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Thread: Tru-oil for finish

  1. #1

    Default Tru-oil for finish

    Just thought I would try and give something back to the forum for all the help everyone has given me..........


    This happens to be something I have experience with, gunstocks, guitar, fiddle and tru-oil. If your using dye or stain, it must be completely dry and all residue removed before applying tru-oil. After the dye or stain is dry and clean. I lightly go over with 0000 steel wool. Then I thin the tru-oil with naptha to just water like consistency. The naptha dries very quickly and helps the process. Put very thin coats on with a soft saturated cloth, but not dripping. Smooth even strokes. If your wood is clean with no residue, it will start drying immediately. If itís still tacky after 30 min. Wash your wood down with naptha, let dry and start Tru-oil again. After you learn this, you can do it without sanding between coats. I will probably put around 10 coats on an average gunstock depending on how thick you want it. Then when bone dry, lightly go over with 0000 steel wool and buff with a soft clean cloth. It will get like glass. After a few days you can rub out with swirl mark remover or wax with detail spray. Note: when your wood is right, using this method you can put a coat on about every 20 -30 min. Hope this helps

  2. The Following 4 Users Say Thank You to justrythym For This Useful Post:


  3. #2
    Teacher, luthier
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    Default Re: Tru-oil for finish

    Thanks for the info. Those are good things to know if I ever give it a try.

    Have you considered exploring French polished shellac?

  4. #3

    Default Re: Tru-oil for finish

    Quote Originally Posted by rcc56 View Post
    Thanks for the info. Those are good things to know if I ever give it a try.

    Have you considered exploring French polished shellac?
    Iíve watched some videos. But no, I have never tried it. Looks hard to do?
    The key to a tru-oil finish is getting it to cure. If you put the first thin coat on and it isnít dry in 10 min. You have something on the wood you are coating. Dye or stain residue, or if itís a repair, previous finish on wood. When it turns out good, its a wonderful finish.

  5. #4
    Registered User
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    Default Re: Tru-oil for finish

    My octave has a Tru-Oil finish. Eddie Blevins in Tennessee birthed the octave almost 2 years ago for me and I had requested the Tru-Oil finish. I love it. The wood is protected but you can still see the grain. As far as any possible difference in sound versus other finishes? Who knows? It's the only finish it's ever had but it sounds fantastic.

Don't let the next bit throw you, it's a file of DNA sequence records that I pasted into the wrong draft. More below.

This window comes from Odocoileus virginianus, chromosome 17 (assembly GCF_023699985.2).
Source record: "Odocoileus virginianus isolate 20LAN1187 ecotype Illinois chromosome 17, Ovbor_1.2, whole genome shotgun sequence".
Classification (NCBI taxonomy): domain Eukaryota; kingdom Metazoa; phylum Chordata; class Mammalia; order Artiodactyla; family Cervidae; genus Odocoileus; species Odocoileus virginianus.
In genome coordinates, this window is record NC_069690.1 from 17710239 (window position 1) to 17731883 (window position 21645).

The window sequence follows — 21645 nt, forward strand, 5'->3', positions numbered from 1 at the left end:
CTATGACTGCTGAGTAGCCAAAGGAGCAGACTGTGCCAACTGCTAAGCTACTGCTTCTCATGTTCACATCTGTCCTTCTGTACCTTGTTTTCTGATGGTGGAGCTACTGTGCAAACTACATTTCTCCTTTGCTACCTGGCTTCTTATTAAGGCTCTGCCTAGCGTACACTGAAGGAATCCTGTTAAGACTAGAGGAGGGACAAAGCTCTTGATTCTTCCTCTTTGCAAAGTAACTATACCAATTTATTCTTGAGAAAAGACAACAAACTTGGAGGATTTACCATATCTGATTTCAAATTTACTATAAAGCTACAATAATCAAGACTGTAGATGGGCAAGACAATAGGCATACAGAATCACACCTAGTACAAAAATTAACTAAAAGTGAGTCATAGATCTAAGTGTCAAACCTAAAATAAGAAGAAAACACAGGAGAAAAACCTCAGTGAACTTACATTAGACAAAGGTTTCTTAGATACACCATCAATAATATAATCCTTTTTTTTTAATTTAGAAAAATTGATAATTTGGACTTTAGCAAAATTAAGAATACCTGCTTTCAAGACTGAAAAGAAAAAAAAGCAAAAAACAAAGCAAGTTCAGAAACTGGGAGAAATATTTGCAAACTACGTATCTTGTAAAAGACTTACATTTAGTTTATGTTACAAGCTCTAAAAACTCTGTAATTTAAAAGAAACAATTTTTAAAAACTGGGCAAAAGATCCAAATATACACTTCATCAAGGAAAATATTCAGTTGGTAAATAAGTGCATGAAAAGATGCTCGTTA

David Hopkins

    2001 Gibson F-5L
    Breedlove Legacy FF; Breedlove Quartz FF
    Gibson F-4, (1916); Blevins Octave Mandolin, 2018
    McCormick Oval Sound Hole "Reinhardt"
    McCormick Solid Body F-Style Electric; Slingerland Songster Guitar (c. 1939)

    The older I get, the less tolerant I am of political correctness, incompetence and stupidity.

  6. #5
    Teacher, luthier
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    Default Re: Tru-oil for finish

    Quote Originally Posted by justrythym View Post
    I’ve watched some videos. But no, I have never tried it. Looks hard to do?
    The key to a tru-oil finish is getting it to cure. If you put the first thin coat on and it isn’t dry in 10 min. You have something on the wood you are coating. Dye or stain residue, or if it’s a repair, previous finish on wood. When it turns out good, its a wonderful finish.
    It's actually quite easy, once you get the hang of it. The hardest part for me was learning when to stop for the day.

  7. #6

    Default Re: Tru-oil for finish

    I experimented with true-oil on a resonator guitar that I built a couple years ago and really liked it. I am partial to low gloss finishes and especially oils but they are hard to layer and build up so they look nice but donít offer a lot of protection. True-oil is polymer-ized (I donít know if thatís a real word or not...lol) and can be built up into many layers then you have different options on how much sheen you can give it in the end...But it will buff like glass if you want it. I have done two mandolins with it so far....

  8. #7

    Default Re: Tru-oil for finish

    Just guessing here, but shellac isn’t water or alcohol resistant, and possibly gunstocks should be.
    About FP - yes, it can get kind of neurotic after a few dozen coats, each one looking a little different. I’ve only done it on furniture, and before I learned about not using denatured alcohol, but I wouldn’t suggest it to anyone who’s not totally happy with their OCD.

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